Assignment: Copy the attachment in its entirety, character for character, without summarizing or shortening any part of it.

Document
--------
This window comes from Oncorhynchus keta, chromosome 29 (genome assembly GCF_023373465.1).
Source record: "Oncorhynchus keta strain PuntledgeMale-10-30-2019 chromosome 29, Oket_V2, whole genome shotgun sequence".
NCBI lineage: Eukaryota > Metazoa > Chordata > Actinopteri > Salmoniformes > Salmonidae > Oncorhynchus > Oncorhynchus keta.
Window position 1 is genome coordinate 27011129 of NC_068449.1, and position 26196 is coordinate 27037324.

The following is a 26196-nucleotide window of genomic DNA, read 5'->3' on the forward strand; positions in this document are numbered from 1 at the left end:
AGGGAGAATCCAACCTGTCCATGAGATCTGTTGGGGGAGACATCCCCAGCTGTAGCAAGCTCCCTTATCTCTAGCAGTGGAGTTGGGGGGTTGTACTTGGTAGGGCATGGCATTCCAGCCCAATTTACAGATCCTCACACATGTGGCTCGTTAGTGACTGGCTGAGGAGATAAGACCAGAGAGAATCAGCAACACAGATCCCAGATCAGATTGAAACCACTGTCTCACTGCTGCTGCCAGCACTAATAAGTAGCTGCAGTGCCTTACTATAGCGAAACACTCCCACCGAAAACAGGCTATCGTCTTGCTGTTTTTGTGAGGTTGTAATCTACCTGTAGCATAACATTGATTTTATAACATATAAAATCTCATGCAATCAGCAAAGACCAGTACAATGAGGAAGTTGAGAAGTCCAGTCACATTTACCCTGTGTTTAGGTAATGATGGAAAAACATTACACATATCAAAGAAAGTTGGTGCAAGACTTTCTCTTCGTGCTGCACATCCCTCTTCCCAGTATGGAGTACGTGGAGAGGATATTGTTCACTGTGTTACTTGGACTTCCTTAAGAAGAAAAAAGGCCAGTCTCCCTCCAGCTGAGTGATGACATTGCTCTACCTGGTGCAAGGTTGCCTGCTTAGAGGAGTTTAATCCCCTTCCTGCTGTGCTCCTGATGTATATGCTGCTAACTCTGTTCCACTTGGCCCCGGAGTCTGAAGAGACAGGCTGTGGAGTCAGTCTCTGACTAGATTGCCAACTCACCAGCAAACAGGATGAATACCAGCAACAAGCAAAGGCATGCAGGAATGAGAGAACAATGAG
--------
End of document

This window comes from Oncorhynchus keta, chromosome 29 (genome assembly GCF_023373465.1).
Source record: "Oncorhynchus keta strain PuntledgeMale-10-30-2019 chromosome 29, Oket_V2, whole genome shotgun sequence".
NCBI lineage: Eukaryota > Metazoa > Chordata > Actinopteri > Salmoniformes > Salmonidae > Oncorhynchus > Oncorhynchus keta.
Window position 1 is genome coordinate 27011129 of NC_068449.1, and position 26196 is coordinate 27037324.

The following is a 26196-nucleotide window of genomic DNA, read 5'->3' on the forward strand; positions in this document are numbered from 1 at the left end:
AGGGAGAATCCAACCTGTCCATGAGATCTGTTGGGGGAGACATCCCCAGCTGTAGCAAGCTCCCTTATCTCTAGCAGTGGAGTTGGGGGGTTGTACTTGGTAGGGCATGGCATTCCAGCCCAATTTACAGATCCTCACACATGTGGCTCGTTAGTGACTGGCTGAGGAGATAAGACCAGAGAGAATCAGCAACACAGATCCCAGATCAGATTGAAACCACTGTCTCACTGCTGCTGCCAGCACTAATAAGTAGCTGCAGTGCCTTACTATAGCGAAACACTCCCACCGAAAACAGGCTATCGTCTTGCTGTTTTTGTGAGGTTGTAATCTACCTGTAGCATAACATTGATTTTATAACATATAAAATCTCATGCAATCAGCAAAGACCAGTACAATGAGGAAGTTGAGAAGTCCAGTCACATTTACCCTGTGTTTAGGTAATGATGGAAAAACATTACACATATCAAAGAAAGTTGGTGCAAGACTTTCTCTTCGTGCTGCACATCCCTCTTCCCAGTATGGAGTACGTGGAGAGGATATTGTTCACTGTGTTACTTGGACTTCCTTAAGAAGAAAAAAGGCCAGTCTCCCTCCAGCTGAGTGATGACATTGCTCTACCTGGTGCAAGGTTGCCTGCTTAGAGGAGTTTAATCCCCTTCCTGCTGTGCTCCTGATGTATATGCTGCTAACTCTGTTCCACTTGGCCCCGGAGTCTGAAGAGACAGGCTGTGGAGTCAGTCTCTGACTAGATTGCCAACTCACCAGCAAACAGGATGAATACCAGCAACAAGCAAAGGCATGCAGGAATGAGAGAACAATGAG